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dc.contributor.authorMorris, Alyssa
dc.date2021-12-18
dc.date.accessioned2022-01-14T16:40:45Z
dc.date.available2022-01-14T16:40:45Z
dc.date.issued2021
dc.identifier.urihttps://repository.tcu.edu/handle/116099117/49871
dc.description.abstractThe aim of the current study was to explore the effects of short-term goal-setting on enjoyment and session ratings of perceived exertion during a rowing exercise task. Because of the rising rates of obesity in the United States (Hales et al., 2020) and the effectiveness of physical activity in managing a healthy weight and enhancing quality of life (U.S. Department of Health and Human Services, 2018), the question of how to increase physical activity levels of individuals is of high importance. If greater adherence to exercise programs is effective in weight management and positive physical and mental health outcomes (U.S. Department of Health and Human Services, 2018), and enhanced enjoyment is associated with greater exercise adherence (Hartmann et al., 2015), understanding how to increase enjoyment during exercise could help individuals to enhance physical activity levels and health. Short-term goal-setting and its effects on exercise enjoyment has not yet received adequate attention in the literature, and the current study set out to fill in this gap by testing the effects of short-term goal-setting on ratings of enjoyment using the Physical Activity Enjoyment Scale (PACES) and session ratings of perceived exertion using the Borg Scale during an exercise bout on the Aviron Tough Series Rower. Twenty-five physically active individuals were recruited for participation in this study and completed two exercise sessions on separate occasions under a repeated measures design. Each participant completed one session under the experimental condition and one session under the control condition. The experimental session included use of a pacer on the rower screen during two separate rowing bouts, which served as a goal-setting simulation. The control session did not use this pacer during the two separate rowing bouts. In both conditions during the break between the first and second bout, participants set a goal for the distance that they would row in the second bout. At the end of each session, participants completed the PACES, Borg Scale, and Commitment Check. Paired sample t-tests were analyzed for PACES, sRPE, distance, and heart rate (HR). Significance between conditions were analyzed at a p value of < .05. Results showed non-significant differences between conditions for enjoyment, sRPE, HR, and distance rowed. There was, however, a significant difference found for distance rowed from exercise bout one to exercise bout two in both the experimental condition and the control condition. While the use of the pacer as a short-term goal-setting intervention was not effective in significantly increasing enjoyment, the use of self-chosen short-term goals as set during the break should be studied further in future research to determine their effectiveness in enhancing performance and enjoyment in exercise. It should also be considered motivating for exercisers and practitioners that intricate pacers or goal-setting tools may not be necessary for enhancing exercise outcomes, and that instead simply reflecting on past performance and setting self-chosen goals may be adequate for improving exercise effectiveness.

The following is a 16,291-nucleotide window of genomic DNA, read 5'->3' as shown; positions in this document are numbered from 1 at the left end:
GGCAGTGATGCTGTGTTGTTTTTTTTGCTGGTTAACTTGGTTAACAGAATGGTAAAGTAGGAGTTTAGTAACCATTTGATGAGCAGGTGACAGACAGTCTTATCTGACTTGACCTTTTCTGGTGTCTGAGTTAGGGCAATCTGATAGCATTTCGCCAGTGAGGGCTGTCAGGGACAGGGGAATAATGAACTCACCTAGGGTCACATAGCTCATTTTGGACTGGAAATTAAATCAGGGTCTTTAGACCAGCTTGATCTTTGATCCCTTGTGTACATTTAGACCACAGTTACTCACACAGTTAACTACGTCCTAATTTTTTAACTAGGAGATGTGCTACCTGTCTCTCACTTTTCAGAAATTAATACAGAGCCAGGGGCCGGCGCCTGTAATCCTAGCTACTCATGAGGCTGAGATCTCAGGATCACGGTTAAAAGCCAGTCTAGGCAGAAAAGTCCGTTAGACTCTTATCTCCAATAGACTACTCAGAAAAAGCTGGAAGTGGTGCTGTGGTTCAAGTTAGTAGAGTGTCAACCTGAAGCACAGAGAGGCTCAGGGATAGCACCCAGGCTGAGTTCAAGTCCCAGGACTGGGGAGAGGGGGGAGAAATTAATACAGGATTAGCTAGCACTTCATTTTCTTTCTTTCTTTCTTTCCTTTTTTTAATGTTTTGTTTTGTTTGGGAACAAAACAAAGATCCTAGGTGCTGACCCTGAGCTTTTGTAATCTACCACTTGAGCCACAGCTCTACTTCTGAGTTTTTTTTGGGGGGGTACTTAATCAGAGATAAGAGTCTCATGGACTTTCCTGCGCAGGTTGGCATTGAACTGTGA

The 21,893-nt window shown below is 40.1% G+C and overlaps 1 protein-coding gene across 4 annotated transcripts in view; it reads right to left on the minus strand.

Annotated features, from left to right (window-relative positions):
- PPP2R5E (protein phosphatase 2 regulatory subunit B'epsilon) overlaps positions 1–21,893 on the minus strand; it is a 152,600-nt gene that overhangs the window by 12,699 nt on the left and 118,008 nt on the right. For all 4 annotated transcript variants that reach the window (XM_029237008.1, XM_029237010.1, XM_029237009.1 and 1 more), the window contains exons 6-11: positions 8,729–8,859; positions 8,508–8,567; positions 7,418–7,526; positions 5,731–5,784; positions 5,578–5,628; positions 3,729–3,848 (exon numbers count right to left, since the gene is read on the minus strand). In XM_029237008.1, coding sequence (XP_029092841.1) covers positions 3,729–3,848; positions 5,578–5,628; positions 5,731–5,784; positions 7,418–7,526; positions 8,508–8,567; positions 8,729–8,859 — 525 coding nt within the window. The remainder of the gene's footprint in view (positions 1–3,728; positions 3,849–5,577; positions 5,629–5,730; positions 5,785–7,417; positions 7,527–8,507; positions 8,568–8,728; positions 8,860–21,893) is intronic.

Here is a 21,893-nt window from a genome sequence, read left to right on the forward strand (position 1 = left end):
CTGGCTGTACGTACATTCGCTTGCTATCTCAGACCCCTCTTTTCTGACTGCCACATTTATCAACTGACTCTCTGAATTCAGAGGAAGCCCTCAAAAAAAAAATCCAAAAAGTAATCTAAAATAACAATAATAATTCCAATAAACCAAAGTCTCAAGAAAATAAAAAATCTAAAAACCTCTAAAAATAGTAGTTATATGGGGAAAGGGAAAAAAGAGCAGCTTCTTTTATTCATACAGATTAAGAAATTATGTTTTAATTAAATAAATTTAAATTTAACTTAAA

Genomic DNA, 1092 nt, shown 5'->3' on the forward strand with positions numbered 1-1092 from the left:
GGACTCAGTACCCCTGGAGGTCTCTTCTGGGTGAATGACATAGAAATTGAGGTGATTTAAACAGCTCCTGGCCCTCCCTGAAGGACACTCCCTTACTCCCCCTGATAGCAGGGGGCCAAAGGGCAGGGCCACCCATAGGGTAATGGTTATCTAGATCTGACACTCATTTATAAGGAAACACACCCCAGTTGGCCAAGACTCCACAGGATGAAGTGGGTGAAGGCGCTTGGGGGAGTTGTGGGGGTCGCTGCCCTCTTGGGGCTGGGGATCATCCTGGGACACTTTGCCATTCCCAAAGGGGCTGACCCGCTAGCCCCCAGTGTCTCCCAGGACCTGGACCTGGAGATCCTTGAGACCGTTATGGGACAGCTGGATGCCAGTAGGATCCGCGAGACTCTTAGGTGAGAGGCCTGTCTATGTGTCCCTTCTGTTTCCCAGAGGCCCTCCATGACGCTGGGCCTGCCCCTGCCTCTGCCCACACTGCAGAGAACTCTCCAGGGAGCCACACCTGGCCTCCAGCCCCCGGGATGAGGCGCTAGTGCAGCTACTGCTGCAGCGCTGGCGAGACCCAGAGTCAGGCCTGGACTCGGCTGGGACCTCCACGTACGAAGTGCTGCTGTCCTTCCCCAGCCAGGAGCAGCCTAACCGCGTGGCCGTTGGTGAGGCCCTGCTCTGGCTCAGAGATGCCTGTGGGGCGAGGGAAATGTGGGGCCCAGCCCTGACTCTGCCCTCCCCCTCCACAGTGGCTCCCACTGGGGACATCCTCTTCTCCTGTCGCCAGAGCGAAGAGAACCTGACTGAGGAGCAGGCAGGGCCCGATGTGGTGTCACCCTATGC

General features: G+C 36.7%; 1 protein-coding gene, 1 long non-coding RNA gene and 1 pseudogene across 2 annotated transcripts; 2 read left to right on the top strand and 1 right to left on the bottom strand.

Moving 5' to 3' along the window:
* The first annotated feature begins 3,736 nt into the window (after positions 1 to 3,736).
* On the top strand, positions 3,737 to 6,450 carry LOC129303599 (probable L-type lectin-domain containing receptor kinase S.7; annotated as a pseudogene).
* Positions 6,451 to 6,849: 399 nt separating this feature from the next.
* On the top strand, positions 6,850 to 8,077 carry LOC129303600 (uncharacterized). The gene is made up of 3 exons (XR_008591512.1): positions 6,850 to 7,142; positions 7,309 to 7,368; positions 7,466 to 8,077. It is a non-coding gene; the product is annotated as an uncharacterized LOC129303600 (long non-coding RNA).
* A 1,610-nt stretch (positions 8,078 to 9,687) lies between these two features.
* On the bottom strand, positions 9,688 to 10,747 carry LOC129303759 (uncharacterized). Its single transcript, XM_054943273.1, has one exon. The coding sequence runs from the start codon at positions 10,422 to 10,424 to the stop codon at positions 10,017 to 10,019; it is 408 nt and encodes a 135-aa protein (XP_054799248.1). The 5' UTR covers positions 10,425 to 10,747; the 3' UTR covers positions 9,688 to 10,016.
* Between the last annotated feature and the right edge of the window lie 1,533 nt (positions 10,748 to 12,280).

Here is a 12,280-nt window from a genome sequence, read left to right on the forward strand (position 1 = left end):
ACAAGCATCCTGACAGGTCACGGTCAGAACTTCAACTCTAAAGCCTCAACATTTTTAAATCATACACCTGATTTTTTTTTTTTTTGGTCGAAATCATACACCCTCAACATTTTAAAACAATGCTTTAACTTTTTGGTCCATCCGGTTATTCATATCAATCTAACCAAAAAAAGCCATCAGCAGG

dc.subjectgoal setting
dc.subjectenjoyment
dc.subjectratings of perceived exertion
dc.subjectexercise
dc.titleEffect of Short-Term Goal-Setting on Enjoyment and Ratings of Perceived Exertion during a Rowing Task
etd.degree.departmentKinesiology
local.collegeHarris College of Nursing and Health Sciences
local.collegeJohn V. Roach Honors College
local.departmentKinesiology


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